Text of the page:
Hm, as a first-time planer, I had a lot of trouble last night running it over the wood at all. So just to be sure it's me needing to learn better technique and planer setup/maintenance: planing should indeed work on a small piece with parts that extend 3/8" above the rest? It seemed like no matter the depth of the iron, it simply jammed itself into the raised pieces.

(Fortunately I did all this on the underside of the piece, for practice.)
 

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It looks like the grain is running along the short dimension. Make sure your not trying to plane cross grain, this would guarantee tear out. Also make sure your cutter is sharp. What size plane are you using? Givenn the small size of your work I would stick with a block or skew block.
 

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I would agree with Dale M, A router plane set up will be the fastest, most accurate, and easiest.

best wishes Lynn
 

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Were you using a just purchased hand plane? If so, the blade probably didn't come sharpened, just ground to proper bevel. Look for videos on doing initial hand plane setup - there are a bunch on YouTube.

Also, totally back up the iron until it isn't even touching the wood. Then increment iron down in very slight adjustments as you test it across the board. Stop when it just barely cuts a shaving off.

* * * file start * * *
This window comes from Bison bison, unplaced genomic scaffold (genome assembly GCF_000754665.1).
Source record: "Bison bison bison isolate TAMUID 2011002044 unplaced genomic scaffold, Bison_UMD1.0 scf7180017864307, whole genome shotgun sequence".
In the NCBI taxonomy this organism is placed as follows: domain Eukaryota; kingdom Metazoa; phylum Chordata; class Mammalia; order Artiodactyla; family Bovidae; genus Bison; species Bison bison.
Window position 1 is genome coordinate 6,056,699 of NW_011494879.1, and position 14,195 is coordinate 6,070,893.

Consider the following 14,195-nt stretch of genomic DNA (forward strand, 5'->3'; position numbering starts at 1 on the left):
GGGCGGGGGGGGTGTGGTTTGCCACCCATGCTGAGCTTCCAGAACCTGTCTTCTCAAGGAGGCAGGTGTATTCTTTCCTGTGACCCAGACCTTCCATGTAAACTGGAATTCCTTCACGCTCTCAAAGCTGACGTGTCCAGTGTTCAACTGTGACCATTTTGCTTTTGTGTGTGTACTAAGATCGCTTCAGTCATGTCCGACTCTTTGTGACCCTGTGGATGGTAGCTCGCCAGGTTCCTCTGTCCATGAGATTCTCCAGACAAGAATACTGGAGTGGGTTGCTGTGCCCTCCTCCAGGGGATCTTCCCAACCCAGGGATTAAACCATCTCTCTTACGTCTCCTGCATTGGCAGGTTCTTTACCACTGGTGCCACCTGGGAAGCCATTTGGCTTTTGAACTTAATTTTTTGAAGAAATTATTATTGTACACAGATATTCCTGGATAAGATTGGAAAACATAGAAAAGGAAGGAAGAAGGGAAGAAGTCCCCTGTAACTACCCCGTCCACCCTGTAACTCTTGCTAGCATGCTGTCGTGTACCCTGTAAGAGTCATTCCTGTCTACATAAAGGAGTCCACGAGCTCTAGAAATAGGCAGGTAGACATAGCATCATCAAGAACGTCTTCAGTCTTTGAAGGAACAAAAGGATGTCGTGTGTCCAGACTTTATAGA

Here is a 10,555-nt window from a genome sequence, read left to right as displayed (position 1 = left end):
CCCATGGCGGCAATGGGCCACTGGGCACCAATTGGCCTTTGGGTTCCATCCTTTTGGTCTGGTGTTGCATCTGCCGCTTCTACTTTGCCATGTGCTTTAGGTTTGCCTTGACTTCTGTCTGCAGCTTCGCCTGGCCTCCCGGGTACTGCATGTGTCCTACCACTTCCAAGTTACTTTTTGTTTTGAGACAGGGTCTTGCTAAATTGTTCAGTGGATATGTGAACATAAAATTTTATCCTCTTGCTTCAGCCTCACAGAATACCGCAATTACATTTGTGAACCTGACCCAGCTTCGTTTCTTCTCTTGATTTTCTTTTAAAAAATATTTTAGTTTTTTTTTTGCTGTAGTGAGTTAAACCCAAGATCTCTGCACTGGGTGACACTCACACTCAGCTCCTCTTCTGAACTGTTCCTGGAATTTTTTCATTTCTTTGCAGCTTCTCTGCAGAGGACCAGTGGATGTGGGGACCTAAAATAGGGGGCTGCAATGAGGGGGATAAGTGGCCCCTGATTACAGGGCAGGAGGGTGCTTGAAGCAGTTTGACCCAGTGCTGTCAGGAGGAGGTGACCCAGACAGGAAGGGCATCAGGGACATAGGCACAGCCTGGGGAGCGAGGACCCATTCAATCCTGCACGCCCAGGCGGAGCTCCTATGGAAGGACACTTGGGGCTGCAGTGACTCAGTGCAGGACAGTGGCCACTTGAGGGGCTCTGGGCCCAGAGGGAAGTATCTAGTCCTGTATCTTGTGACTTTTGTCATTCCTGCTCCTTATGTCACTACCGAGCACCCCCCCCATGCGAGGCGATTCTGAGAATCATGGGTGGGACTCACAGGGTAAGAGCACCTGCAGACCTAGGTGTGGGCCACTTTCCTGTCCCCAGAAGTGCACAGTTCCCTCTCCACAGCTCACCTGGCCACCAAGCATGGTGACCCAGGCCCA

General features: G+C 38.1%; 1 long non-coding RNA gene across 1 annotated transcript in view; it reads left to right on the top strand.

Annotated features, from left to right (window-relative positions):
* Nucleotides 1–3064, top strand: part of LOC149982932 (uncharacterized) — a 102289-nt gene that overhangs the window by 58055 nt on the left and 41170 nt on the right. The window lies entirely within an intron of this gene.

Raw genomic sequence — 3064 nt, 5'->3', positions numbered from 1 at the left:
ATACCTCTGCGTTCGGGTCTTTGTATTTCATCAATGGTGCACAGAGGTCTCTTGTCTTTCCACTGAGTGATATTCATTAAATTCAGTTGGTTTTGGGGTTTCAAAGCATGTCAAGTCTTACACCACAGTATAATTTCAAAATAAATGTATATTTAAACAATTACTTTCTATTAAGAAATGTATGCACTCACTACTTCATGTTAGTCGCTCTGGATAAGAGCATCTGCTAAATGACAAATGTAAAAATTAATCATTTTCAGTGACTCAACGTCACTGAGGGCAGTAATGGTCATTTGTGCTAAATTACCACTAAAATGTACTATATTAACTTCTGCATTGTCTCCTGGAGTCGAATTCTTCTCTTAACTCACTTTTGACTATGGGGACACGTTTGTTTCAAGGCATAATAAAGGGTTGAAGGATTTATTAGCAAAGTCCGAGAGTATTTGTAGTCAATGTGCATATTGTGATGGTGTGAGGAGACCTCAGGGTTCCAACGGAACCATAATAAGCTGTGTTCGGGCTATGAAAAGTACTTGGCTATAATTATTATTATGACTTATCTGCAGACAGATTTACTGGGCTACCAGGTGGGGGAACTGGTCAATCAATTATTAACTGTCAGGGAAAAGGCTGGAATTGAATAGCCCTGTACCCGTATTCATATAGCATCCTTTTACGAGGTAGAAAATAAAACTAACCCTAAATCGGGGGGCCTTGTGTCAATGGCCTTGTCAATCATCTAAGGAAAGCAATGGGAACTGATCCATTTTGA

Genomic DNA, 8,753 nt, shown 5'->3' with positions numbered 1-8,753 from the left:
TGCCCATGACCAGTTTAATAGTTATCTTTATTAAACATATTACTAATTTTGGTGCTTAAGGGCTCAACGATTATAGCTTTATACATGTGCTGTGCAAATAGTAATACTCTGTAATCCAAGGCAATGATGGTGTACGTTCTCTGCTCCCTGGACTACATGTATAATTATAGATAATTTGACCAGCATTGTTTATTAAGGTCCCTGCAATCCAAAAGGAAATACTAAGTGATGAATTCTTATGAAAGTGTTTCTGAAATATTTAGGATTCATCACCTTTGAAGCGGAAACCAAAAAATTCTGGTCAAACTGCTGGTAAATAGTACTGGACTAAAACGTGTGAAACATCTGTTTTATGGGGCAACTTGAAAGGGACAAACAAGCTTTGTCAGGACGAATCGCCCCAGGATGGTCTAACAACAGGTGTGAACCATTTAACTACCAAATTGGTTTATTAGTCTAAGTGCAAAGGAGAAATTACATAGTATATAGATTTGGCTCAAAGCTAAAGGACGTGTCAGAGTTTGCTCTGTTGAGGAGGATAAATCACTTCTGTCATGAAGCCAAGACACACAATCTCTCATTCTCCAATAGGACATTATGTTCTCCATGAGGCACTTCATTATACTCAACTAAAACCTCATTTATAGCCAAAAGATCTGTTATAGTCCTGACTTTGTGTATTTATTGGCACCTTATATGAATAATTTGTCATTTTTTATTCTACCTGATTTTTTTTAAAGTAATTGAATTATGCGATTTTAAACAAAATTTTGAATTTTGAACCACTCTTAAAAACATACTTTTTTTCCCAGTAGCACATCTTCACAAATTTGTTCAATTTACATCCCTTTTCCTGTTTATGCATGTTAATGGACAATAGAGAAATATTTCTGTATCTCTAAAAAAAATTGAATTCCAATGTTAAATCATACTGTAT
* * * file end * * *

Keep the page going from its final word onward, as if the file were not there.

As already mentioned, the purpleheart appears to have grain running sideways to length of piece so plane across width instead of with length.

I'm relatively new to the hand plane scene and these are tips that have helped me…
 

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Discussion Starter · #15 ·
With a router plane, would that mean clamping two bits of flat scrap taller than my piece on either side of my piece, setting the depth of the router plane to the lowest point that I need, and start routing away?
 

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I can't tell from the photo if those marks are grain or saw marks but you will want to run the plane with the grain. Even so if you where taking a light cut and had a sharp iron you should have taken shavings it would have just tore out the grain if you went the wrong direction.

Once you have a sharp iron start with it fully retracted so you can move the plane over the surface of the piece without having it catch than advance it a little at a time until it just starts to catch. The first few passes will be nothing but dust as you take off the ridges from the saw marks but as you work down you should start to get shavings. You might want to advance it just a little more depending on how thick the shavings are but at point keep them as thin as you can given how little area you are working. It's easy to over advance your iron at this stage and start to dig into the work thinking you are not taking enough off but it's better to keep a light cut and work down the high spots than try and take to much wood off at once especially since you are probably pretty close to the final thickness you want anyways. You are wanting to clean up the saw marks and smooth the faces out not do bulk stock removal.
 

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Wouldn't slicing off the face with a bandsaw be 100 times quicker and then plane it from there, that is providing you actually do have a bandsaw, ignore my comment if you don't.